As HM Revenue & Customs crack down on the collection of unpaid taxes, the number of bankruptcy restriction orders is continuing to increase. Officials from HMRC are targeting small business owners who may consider bankruptcy an easier option when facing financial difficulties.
If a business owner is thought to have behaved recklessly or dishonestly, playing a large role in the financial difficulties which lead to bankruptcy, then a court will consider the issue of a bankruptcy restriction order. This can have a huge impact on the bankrupt, preventing them from accessing credit in most cases, and restricting the likelihood of taking up the directorship of a company, which could be enforced for up to 15 years.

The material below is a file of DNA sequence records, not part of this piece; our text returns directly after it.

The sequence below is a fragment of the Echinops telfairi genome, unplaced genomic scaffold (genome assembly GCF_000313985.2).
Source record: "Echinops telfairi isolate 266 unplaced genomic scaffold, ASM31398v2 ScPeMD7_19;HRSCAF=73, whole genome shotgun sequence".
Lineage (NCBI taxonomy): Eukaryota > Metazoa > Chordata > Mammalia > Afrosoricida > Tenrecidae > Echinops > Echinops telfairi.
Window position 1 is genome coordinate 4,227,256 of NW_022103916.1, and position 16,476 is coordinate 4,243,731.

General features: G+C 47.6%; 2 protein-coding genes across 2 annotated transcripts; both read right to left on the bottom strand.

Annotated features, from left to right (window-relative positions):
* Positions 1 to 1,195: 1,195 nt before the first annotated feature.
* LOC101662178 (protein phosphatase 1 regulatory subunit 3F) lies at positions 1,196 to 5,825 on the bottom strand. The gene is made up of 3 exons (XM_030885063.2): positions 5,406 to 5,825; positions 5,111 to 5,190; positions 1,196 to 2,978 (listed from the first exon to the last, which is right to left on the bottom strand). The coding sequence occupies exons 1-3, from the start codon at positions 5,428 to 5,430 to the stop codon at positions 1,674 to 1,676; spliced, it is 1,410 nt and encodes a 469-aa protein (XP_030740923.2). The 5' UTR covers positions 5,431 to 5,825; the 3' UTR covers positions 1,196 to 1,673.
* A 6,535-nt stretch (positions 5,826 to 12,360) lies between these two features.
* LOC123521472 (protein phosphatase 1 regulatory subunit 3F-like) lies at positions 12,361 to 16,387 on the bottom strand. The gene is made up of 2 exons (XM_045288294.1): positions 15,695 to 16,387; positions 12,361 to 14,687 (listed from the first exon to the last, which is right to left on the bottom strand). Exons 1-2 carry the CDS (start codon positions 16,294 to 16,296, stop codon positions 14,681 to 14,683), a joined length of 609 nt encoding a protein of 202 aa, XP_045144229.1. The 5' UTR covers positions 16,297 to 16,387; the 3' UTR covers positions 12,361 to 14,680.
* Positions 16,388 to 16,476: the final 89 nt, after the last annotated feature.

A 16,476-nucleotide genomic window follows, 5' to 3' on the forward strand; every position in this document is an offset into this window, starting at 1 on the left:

This practice could make bankruptcy seem a less desirable option for a struggling business. Over the last year, 443 bankrupts have received bankruptcy restriction orders, while four years ago the number was 80. The orders which were issued this year amount to a 21 percent increase on 2010. According to the head of business recoveries at Wedlake Bell, Edward Starling, HMRC argues that a company which doesn’t pay the required amount of taxes in a timely manner is guilty of neglecting the business, and should therefore be served with a bankruptcy restriction order.
“The authorities are making an example of business owners who have allowed their businesses to run up insurmountable tax debts by banning them from involvement in senior management positions of a company for a long time.”
He also stated that the tough stance taken by HMRC was a partial reflection on the businesses entering into bankruptcy in the present financial difficulties.
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